This is chapter 1 and I still do not have a name for it.
It had been five nightmarish years since the last recorded pregnancy. At least that is what the blogs and papers echoed across the world. Women were undergoing clinical trials which often seemed like various forms of torture. These exams were taking place all over the globe from the rural cities of America to the economic strongholds of Tokyo, Japan. There were reports of countries hiring women as young as eighteen years old and rumors of girls, just hitting puberty. This was an effort to help boost the dwindling populations, at least that is what the politicians insisted daily. Some of the hardest-hit countries were already dealing with problematic birth rates. Due to the hysteria, some countries ended up on the predator list and to many people’s disbelief, America was public enemy number one. A country that was once seen as the epicenter for values and a stark defender of human rights, was now fighting to recover their most coveted title. In many ways the virus changed the face of right and wrong. It opened the door to crimes against humanity and ushered in a new breed of people.
Questionable drugs now flooded the market with various side effects. The very latest was a drug called Napzelin. It was hailed as the drug of the century. Napzelin was a stand-alone treatment with minimal side effects. Unlike former medications, Napzelin was no longer in the experimental phase. It was supposed to treat the entire system from the NORIF virus as well as the attack on the reproductive system from previous medications. The NORIF virus was a hard-hitting virus that sported a R naught at 4.5 with a higher than normal fatality rate. It was airborne, but that little fact did not come out until millions of people had died across the world.
After a popular drug was introduced into the mainstream about two years ago; people started growing hopeful. Nearly 18 months after the treatments were underway problems popped up from country to country. The number one side effect found in women was a systematic attack on the reproductive system. The government didn’t tell citizens about the threat because it was the only way to treat the pandemic. To prevent millions more from dying across the globe, governments took drastic actions. Still, it did not stop the decline, nations continued to see their pregnancy rates vanish. Governments banded together with the intent of correcting the problem before it was too late. Countries that hated each other for generations, became co-authors of treatments. There was one goal and that goal was finding future treatments which was now a reality by way of Napzelin.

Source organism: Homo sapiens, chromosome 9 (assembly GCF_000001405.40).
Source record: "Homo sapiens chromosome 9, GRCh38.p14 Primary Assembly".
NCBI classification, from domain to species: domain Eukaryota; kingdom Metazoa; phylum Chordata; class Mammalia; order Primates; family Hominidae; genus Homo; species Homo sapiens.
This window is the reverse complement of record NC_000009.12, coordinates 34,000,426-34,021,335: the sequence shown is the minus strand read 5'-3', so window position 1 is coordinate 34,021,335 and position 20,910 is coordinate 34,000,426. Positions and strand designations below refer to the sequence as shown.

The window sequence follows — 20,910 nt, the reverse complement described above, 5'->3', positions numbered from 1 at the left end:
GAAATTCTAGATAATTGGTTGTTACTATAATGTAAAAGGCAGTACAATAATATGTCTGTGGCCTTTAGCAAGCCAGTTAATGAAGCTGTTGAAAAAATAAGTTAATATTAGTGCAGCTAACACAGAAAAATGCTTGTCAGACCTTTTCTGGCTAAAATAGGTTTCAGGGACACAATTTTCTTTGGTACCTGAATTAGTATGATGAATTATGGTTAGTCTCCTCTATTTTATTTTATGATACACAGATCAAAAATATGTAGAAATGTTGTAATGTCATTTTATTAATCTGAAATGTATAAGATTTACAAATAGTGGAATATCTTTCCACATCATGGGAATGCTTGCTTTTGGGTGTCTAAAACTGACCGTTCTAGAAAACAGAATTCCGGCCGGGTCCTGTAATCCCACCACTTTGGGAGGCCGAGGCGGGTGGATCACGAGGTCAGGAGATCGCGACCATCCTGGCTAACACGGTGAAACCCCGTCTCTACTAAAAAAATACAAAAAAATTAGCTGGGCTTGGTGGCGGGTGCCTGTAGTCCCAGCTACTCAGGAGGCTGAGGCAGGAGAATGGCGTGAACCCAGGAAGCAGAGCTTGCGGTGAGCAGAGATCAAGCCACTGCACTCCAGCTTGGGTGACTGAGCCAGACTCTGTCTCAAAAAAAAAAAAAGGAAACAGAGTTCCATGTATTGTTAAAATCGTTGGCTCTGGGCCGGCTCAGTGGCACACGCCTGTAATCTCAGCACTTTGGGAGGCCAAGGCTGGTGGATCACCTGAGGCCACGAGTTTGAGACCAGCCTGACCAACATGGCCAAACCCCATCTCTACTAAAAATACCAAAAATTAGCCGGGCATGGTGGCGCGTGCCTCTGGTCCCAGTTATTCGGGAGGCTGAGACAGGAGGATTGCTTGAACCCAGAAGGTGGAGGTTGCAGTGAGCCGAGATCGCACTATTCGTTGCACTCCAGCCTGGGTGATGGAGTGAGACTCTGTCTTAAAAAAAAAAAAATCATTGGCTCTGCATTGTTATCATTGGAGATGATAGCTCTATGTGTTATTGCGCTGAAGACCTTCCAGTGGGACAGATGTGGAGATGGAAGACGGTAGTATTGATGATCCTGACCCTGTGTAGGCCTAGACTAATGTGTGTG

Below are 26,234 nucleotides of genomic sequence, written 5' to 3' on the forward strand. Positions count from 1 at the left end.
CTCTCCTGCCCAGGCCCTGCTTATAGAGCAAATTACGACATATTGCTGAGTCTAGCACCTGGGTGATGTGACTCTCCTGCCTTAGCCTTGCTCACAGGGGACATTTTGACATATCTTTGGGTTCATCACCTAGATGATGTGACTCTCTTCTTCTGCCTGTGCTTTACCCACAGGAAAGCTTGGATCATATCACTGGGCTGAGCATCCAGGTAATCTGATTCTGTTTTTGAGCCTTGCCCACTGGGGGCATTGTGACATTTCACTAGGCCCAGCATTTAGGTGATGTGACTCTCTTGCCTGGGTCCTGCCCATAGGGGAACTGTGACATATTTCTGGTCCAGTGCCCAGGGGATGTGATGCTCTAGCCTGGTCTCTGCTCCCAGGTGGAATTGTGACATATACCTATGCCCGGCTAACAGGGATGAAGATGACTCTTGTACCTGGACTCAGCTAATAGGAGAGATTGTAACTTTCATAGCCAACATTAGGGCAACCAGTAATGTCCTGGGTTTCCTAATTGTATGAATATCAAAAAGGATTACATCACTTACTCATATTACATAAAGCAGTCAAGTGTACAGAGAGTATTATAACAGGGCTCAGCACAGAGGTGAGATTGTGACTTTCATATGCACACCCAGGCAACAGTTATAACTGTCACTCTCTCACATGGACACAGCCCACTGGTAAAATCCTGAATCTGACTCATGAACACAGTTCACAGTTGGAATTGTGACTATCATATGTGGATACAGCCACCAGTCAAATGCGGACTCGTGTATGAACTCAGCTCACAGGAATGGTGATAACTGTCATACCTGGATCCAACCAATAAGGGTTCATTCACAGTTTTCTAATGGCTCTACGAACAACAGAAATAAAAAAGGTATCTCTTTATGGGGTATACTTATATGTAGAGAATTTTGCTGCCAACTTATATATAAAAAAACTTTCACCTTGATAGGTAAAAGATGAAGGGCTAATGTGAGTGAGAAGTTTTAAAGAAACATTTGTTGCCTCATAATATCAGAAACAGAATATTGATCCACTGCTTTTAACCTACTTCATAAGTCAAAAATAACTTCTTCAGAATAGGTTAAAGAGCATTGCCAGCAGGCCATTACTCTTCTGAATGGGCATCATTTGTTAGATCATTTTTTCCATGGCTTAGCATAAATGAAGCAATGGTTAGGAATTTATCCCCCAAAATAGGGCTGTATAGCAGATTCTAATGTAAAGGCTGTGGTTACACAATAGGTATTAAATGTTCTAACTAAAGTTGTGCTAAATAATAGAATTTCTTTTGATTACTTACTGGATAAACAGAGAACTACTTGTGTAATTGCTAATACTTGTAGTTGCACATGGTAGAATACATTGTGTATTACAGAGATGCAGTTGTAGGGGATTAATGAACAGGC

The makers of the medicine just asked for one small thing in return from the recipients who were lucky enough to get the first dosage. They wanted to see if Napzelin was the answer to pregnancy in women of childbearing ages. So, each injection came with the chance of getting artificially inseminated if the participant was lucky enough to be chosen. Italy was now seeing their birthrate rise due to the same program that the founders of Napzelin offered months ago. The alternative inserted itself as the new natural design for infertility issues while treating future and current cases of NORIF. The news of the new practice gained international attention with the first live births televised on TV in more than three years.
On the eve of one of the most important events in America, thousands of women flocked to their clinics. In a matter of hours, lives would be forever changed for better or for worse. Before slipping the small bottle under her seat, Sloan swallowed her last sip of water. She looked across the room and counted two thin women seated across from her. Sloan leaned out a little further in her chair. Struggling to get a better gauge on the women in the glass offices, she faked a semi stretch. With pessimism starting to show its ugly head, Sloan reached down and took hold of a folded piece of paper. She repeated her favorite quote and leaned her head against her chair.
“Please, make sure you have your banking information ready for verification and employer’s number. We also need a NORIF diagnosis past or present signed by your doctor.” A steely female tried to clear her throat before it cracked over the intercom.
Sloan reached down into her purse and pulled out her last two pay stubs with her latest medical checkup checking her blood for NORIF enzymes. She then grabbed her cell phone with her banking information saved by a simple screenshot. Trying not to appear on the nosy side, Sloan pulled her dark hair over her shoulder and tried to casually look at the other women seated in the clinic. Both women took their brown leather folders out of their expensive looking purses; with papers stacking at least half an inch high.